Normally when you ask someone “what do you spend the most money on?” they answer with housing? Or maybe their car- but that’s not you because you know that cars are money pits. Anyway.
Some people will answer with groceries being the biggest expense. Why wouldn’t it be food is great.
But the real answer, for the “average” household at least, is taxes.
Many of us don’t even think about how much we pay in taxes because we don’t “see it”. Your income tax is deducted straight out of your salary, GST (goods and service tax) is in the price of everything you buy, the fuel tax is already factored into the price at the petrol station. So we don’t often pay the government?
The list of taxes on fuel is actually quite long. There are 59.52 cents for the National Land Transport Fund, 6 cents for ACC motor vehicle account, 0.66 cents for the Local Authorities Fuel Tax, and 0.3 cents to the Petroleum and Energy Fuels Monitoring Levey. On top of those is the GST.
At around 2.20 cents per litre, you are paying 33 cents to the government, and 66.5 cents for all the previously mentioned taxes. That’s a tax rate of around 45 per cent.
Are Taxes Bad?
So if you have got to this stage of my rant, you might think that I am against taxes and that we should descent into an anarchist society. And you’d be wrong. I think taxes are important.
Taxes are the price we pay for a civilised society. And if you pay your taxes proudly, it is a sign that you believe in the country’s capacity to create a flourishing society which gives everyone a fair opportunity.
Now a caveat to the previous line. Equal opportunity is what every country should strive for. That is not the same as equal outcome.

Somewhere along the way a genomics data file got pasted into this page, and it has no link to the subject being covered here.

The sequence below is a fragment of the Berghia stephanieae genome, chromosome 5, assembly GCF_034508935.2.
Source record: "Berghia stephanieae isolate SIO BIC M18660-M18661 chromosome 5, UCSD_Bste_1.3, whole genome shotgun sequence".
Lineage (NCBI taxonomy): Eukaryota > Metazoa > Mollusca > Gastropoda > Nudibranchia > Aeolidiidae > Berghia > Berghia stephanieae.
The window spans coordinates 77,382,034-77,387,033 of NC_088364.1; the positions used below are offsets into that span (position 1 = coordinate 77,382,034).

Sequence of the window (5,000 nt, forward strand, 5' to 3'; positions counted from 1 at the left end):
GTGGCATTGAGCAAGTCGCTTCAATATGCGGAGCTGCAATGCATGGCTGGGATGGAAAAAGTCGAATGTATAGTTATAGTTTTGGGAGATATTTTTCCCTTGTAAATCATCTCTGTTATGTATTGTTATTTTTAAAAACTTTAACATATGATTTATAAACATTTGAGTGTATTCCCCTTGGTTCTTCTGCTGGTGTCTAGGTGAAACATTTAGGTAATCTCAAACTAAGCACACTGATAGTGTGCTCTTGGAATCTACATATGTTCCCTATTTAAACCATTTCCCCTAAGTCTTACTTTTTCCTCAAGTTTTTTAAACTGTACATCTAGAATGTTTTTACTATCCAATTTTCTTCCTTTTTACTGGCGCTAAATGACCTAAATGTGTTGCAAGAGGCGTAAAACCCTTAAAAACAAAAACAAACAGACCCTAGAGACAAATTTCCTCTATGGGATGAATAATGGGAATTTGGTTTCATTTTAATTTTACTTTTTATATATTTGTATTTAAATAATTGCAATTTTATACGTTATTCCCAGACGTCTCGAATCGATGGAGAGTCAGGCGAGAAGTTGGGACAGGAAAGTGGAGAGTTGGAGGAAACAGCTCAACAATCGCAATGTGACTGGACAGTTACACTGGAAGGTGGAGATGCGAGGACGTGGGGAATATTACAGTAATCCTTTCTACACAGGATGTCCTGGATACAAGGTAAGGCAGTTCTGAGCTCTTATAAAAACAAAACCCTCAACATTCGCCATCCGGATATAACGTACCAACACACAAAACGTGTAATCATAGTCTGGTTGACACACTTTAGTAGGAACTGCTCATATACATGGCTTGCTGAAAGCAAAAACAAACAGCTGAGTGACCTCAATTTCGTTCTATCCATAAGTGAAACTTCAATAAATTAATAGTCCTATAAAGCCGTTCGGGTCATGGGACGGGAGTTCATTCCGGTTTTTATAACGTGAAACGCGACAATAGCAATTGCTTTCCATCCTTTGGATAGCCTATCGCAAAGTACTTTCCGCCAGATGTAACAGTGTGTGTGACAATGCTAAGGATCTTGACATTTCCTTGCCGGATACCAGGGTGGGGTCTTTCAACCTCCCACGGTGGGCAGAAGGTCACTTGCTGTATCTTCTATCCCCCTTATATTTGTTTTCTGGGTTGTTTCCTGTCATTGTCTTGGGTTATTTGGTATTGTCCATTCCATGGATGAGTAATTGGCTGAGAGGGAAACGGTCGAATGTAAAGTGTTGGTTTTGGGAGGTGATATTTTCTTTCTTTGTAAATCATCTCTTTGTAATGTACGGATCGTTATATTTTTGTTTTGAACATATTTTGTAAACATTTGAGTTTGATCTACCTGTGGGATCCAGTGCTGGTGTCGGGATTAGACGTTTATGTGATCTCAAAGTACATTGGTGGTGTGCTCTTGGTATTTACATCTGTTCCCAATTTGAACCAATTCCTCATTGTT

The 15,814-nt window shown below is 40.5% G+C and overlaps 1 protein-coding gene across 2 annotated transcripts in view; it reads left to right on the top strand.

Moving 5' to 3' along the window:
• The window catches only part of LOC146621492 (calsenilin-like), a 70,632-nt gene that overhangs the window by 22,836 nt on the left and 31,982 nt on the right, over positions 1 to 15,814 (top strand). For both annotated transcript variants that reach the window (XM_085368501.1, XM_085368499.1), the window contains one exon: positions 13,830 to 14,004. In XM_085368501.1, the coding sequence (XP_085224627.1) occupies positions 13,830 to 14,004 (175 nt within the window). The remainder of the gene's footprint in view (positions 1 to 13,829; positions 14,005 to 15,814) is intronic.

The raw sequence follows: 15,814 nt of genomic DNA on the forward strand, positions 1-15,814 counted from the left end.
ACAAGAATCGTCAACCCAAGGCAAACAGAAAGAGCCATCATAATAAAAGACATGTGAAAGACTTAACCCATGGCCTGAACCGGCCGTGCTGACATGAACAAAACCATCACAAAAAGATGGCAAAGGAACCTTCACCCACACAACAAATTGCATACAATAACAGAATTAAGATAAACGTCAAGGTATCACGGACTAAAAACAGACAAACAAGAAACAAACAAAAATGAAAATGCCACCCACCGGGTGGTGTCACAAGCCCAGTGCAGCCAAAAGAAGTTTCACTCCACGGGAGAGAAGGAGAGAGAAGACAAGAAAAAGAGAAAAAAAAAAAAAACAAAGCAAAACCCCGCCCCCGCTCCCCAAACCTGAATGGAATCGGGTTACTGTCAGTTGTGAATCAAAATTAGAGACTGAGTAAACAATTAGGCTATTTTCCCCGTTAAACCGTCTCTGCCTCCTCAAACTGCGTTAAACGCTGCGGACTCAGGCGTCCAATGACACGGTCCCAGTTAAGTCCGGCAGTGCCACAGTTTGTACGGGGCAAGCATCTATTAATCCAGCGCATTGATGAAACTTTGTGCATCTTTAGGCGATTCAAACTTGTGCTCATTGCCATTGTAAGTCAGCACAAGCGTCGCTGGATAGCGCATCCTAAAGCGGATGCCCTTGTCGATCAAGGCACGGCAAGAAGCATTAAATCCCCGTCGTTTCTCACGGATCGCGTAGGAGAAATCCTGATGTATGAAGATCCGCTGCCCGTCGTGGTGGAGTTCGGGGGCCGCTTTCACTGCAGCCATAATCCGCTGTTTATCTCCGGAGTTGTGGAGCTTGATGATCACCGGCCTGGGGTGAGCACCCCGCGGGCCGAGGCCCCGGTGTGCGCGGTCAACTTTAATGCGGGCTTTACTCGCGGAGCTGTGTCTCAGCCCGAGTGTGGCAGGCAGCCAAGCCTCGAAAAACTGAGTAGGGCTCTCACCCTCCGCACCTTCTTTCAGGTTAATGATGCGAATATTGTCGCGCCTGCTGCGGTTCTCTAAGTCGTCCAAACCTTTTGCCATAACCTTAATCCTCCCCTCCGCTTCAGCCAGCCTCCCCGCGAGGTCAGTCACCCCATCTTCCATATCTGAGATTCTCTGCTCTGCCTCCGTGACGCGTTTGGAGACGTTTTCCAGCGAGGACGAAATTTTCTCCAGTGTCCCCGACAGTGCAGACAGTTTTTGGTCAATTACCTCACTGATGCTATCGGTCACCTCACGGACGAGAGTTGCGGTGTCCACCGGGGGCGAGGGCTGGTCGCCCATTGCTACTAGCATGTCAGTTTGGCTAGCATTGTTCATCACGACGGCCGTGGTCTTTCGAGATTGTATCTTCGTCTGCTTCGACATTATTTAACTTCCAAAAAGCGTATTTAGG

How do we compare
So how does New Zealand tax rate compared to other nations? The current average income in NZ is $57,217. If you earned this, you would be paying $10,185 in taxes. That is an effective rate of 17.8 %. So how does this compare to other countries?
|New Zealand (NZD)
You Spend 35% of Your Time Working for the Government
There is an interesting concept that has been floating around for several years now. It is called Tax freedom day. It is a day of the year where the country has theoretically paid off their tax bill and can keep the rest of their income for themselves.
This is a better comparison than just income tax I did above as it includes all government taxes at all levels.
In New Zealand, that day is the 7th of May. Which means our overall tax burden is 35%. Or to put it another way, you spend the first 127 days of the year working for the government.
Using this measure, how does NZ stack up? We are on the lower end of the spectrum with only Australia and the USA being lower at 28% and 31%. Others are lower, but these are the only two that I mentioned before that are lower.
Clearly, Taxes are an Expense
I like to discuss different ways to save money both in your spending habits and in investing. What I haven’t done is discuss reducing your tax bill. And there is a good reason for that.
I don’t own a business, nor do I own an investment property, I am just a salaried worker. And because of this, there is no way for me to reduce my tax. Businesses and investment properties can claim expenses and interest on their debt (although this may be changing soon). All of which will minimise their tax responsibility.
Is this fair?
Is the current tax scheme fair? Where the interest I earn on money is taxed, the capital gains are taxed. But capital gain on an investment property is not taxed? I don’t think so, but that may be because I am biased. After all, I don’t own a rental.
Either way, with the tax working group looking into these sorts of things we may see changes soon.